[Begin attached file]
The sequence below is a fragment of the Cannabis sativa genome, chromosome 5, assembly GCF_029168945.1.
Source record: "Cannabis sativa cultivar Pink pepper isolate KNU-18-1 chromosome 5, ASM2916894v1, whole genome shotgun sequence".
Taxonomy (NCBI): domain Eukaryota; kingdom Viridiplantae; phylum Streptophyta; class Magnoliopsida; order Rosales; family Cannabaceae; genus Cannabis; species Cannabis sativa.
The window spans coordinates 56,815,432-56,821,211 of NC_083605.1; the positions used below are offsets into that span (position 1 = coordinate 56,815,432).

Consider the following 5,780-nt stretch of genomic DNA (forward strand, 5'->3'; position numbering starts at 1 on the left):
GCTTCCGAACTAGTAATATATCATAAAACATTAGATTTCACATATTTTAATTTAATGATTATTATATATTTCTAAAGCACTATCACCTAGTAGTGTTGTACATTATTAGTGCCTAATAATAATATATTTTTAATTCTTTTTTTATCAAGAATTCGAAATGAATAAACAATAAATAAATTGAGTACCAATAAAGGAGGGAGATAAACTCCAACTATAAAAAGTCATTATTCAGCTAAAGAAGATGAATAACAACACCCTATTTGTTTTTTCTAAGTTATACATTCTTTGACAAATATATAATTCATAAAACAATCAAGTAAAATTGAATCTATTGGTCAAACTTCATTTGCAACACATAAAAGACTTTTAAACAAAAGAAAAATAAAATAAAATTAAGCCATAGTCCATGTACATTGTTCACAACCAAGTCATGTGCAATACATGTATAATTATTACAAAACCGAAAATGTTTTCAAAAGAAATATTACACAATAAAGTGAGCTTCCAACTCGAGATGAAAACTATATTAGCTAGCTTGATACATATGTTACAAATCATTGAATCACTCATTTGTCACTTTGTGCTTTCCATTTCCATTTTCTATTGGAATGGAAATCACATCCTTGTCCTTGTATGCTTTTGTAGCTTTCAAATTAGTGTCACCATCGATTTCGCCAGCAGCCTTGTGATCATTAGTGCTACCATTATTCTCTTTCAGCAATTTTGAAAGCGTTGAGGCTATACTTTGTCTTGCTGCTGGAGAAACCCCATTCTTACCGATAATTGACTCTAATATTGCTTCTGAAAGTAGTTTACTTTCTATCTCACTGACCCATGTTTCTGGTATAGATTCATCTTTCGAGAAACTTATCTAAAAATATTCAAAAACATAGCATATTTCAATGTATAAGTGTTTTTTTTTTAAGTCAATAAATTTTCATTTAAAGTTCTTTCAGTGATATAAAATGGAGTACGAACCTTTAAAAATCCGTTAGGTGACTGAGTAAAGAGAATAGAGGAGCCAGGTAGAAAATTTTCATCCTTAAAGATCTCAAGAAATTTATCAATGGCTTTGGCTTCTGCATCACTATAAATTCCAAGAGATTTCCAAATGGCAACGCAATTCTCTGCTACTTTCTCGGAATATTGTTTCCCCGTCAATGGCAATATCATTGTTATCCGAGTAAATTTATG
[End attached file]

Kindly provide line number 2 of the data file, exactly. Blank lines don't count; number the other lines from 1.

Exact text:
Source record: "Cannabis sativa cultivar Pink pepper isolate KNU-18-1 chromosome 5, ASM2916894v1, whole genome shotgun sequence".